Larry clung to the particulars of that afternoon. They mattered so much to him, and so in time they began to mean a great deal to me as well. His memories became mine. His story did, too, and for a while it looked like that was all the accident would be: a good story. Those involved recovered, even the other driver who suffered nothing beyond a split lip. No one pressed charges. No one died. The flesh healed quickly. At the time it looked as if nothing much had changed. Only later did we come to realize the extent of the damage it had done.  

My parent’s never let Larry’s father off the hook, even though it wasn’t his fault. The fact that guilt nearly drowned him became inconsequential. No one seemed to notice that it was only after the accident that he started drinking again. It didn’t matter, not to my parents. At the time I was an only child and my mother maintained that nothing ever scorched her soul like that phone call informing her that her lovely little girl had been brought to the hospital. It was the last time she ever took the trouble to care about me as a mother. In that respect, the accident also did me good. I knew from that afternoon that she loved me and I remembered it when she left my forty-five year old father for a twenty-six year old physical therapist in Florida. I remembered it when she stopped visiting. I remembered it when she stopped calling. For the rest of my childhood I had the comfort of knowing that for one day as I lay on the very verge of death, my mother truly loved me. That love was so strong that it scorched her soul. Some people might have needed more than that, but I considered it to be plenty. It was more than my father had. It’s more than my brother, who was only three when she left, was ever likely to receive. 

Larry always regretted the accident more than I did, which many thought was strange for a lot of different reasons that did not really apply. They thought he wished it hadn’t happened, but really it was what didn’t happen that disappointed him. Larry saw something in the accident—the potential for something—that he couldn’t get over. He became fascinated by it—addicted to it. The dizziness never left him and so he never stopped spinning. Instilled in him was the need to know. He was stuffed full of the cruel and compelling need to understand every aspect of it. Every vile little detail. Every curious moment. It was unfortunate really. All those years of waiting and wondering and he never shared a single answer with me, even though I was quite possibly the only one who actually wanted to understand. And he tried. He always tried to make it clear what it was he wanted to find and why it meant more to him than all the rest, but as articulate as he was, he couldn’t put it into words. It became impossible to convince any of us. Not that it really mattered when all was said and done. There was nothing worth finding in it because Larry ended up dead. It happened on a Thursday. Suicide. No one was surprised.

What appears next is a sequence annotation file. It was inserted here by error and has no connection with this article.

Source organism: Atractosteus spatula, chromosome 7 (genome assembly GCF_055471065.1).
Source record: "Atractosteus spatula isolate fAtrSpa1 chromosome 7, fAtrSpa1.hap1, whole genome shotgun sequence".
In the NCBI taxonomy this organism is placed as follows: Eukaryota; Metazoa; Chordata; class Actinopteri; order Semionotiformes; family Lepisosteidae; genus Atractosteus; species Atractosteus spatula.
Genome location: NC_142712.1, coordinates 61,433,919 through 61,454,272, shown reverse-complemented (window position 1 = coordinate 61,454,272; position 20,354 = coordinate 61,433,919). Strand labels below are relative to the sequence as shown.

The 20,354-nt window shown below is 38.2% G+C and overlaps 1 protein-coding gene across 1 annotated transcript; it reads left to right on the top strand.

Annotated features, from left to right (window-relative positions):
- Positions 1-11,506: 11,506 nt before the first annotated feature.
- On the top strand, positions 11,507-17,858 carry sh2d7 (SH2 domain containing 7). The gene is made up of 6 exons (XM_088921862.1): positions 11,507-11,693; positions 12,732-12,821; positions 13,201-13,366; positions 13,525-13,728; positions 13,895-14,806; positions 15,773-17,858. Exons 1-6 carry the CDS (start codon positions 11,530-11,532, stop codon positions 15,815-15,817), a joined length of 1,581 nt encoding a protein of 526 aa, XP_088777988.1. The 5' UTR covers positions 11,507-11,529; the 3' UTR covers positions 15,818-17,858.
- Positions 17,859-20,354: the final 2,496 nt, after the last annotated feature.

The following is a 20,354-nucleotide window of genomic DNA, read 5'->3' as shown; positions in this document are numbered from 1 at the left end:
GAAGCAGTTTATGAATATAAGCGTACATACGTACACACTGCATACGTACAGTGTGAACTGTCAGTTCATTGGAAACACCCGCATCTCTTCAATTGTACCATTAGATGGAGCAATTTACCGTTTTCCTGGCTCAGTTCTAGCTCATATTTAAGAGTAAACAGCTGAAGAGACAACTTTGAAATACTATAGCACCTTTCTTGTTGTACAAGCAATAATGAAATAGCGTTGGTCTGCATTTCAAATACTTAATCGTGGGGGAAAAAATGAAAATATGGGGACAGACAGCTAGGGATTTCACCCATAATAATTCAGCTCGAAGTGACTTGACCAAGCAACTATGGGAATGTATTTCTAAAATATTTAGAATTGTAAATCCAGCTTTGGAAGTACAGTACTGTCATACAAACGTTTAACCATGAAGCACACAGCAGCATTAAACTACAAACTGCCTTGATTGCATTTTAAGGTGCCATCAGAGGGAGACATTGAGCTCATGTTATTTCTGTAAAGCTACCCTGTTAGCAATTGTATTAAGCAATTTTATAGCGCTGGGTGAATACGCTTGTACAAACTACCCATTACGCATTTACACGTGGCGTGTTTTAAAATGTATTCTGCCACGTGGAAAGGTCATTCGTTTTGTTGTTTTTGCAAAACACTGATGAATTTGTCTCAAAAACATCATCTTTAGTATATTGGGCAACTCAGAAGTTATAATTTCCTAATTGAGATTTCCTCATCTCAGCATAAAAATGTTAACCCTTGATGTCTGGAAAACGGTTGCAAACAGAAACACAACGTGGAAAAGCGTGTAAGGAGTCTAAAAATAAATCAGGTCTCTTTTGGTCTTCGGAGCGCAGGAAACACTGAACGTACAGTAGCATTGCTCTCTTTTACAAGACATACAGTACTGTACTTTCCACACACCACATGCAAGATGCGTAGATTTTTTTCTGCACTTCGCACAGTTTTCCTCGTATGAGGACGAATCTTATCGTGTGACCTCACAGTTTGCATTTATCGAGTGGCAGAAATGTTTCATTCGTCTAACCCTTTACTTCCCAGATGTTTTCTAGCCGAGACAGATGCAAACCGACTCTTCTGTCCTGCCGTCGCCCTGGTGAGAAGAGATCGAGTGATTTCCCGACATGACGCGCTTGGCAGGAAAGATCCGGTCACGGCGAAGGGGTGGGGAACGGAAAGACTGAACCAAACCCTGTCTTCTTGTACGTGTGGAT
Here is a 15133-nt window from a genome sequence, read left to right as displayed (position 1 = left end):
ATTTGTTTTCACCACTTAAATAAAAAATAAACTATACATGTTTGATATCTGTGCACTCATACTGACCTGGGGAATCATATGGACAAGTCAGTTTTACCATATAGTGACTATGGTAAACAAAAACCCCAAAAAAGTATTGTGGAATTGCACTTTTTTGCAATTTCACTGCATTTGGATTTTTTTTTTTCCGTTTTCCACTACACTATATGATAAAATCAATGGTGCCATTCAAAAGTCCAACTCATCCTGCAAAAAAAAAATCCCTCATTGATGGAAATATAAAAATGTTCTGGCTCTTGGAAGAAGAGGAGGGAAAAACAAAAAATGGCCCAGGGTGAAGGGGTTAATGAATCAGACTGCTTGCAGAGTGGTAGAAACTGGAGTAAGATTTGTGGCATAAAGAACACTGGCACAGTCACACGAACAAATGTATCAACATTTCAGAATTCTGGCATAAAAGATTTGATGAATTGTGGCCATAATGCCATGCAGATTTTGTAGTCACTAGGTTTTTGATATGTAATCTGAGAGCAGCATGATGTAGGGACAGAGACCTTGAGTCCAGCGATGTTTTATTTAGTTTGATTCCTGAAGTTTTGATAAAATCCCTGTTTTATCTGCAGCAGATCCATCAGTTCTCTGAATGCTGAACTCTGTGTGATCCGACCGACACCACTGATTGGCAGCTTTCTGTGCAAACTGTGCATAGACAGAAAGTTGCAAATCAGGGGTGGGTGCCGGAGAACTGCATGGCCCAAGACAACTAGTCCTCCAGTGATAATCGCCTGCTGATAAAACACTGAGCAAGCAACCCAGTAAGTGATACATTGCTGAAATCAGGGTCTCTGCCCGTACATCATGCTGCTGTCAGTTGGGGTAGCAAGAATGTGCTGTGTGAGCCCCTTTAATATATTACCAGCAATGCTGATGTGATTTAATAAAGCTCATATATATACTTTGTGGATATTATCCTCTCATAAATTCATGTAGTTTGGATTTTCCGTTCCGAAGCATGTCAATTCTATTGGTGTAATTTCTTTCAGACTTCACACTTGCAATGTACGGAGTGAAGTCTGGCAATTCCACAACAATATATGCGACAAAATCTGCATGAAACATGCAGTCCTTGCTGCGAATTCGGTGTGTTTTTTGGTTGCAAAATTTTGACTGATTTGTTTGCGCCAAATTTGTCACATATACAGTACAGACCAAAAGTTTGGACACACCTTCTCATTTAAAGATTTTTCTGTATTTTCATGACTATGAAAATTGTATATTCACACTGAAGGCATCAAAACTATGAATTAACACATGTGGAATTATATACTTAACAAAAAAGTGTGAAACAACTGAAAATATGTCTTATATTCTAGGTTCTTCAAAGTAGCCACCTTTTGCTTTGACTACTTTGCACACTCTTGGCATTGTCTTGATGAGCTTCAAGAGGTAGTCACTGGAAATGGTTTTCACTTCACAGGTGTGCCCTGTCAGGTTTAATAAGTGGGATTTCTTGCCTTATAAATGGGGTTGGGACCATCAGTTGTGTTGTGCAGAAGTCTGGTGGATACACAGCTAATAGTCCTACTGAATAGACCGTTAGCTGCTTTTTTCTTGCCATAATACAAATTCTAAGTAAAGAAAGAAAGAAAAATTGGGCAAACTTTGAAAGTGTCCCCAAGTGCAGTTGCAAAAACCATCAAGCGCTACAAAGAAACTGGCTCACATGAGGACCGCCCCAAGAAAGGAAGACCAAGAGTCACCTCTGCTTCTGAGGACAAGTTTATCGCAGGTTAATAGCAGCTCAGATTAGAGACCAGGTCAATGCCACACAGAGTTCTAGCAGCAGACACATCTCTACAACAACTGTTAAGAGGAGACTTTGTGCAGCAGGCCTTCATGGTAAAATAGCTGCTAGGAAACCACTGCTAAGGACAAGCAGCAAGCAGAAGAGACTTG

Meet the author:

Emily Ruth Verona is the author of the novel Steady Is The Fall. She received her Bachelor of Arts in Creative Writing and Cinema Studies from the State University of New York at Purchase. She is the recipient of the 2014 Pinch Literary Award in Fiction and a 2014 Jane Austen Short Story Award. Previous publication credits include work featured in Read. Learn. Write., The Lost Country, The Toast, and Popmatters. She lives in New Jersey with a very small dog.

Connect with the author:     Website     |     Twitter     |     Goodreads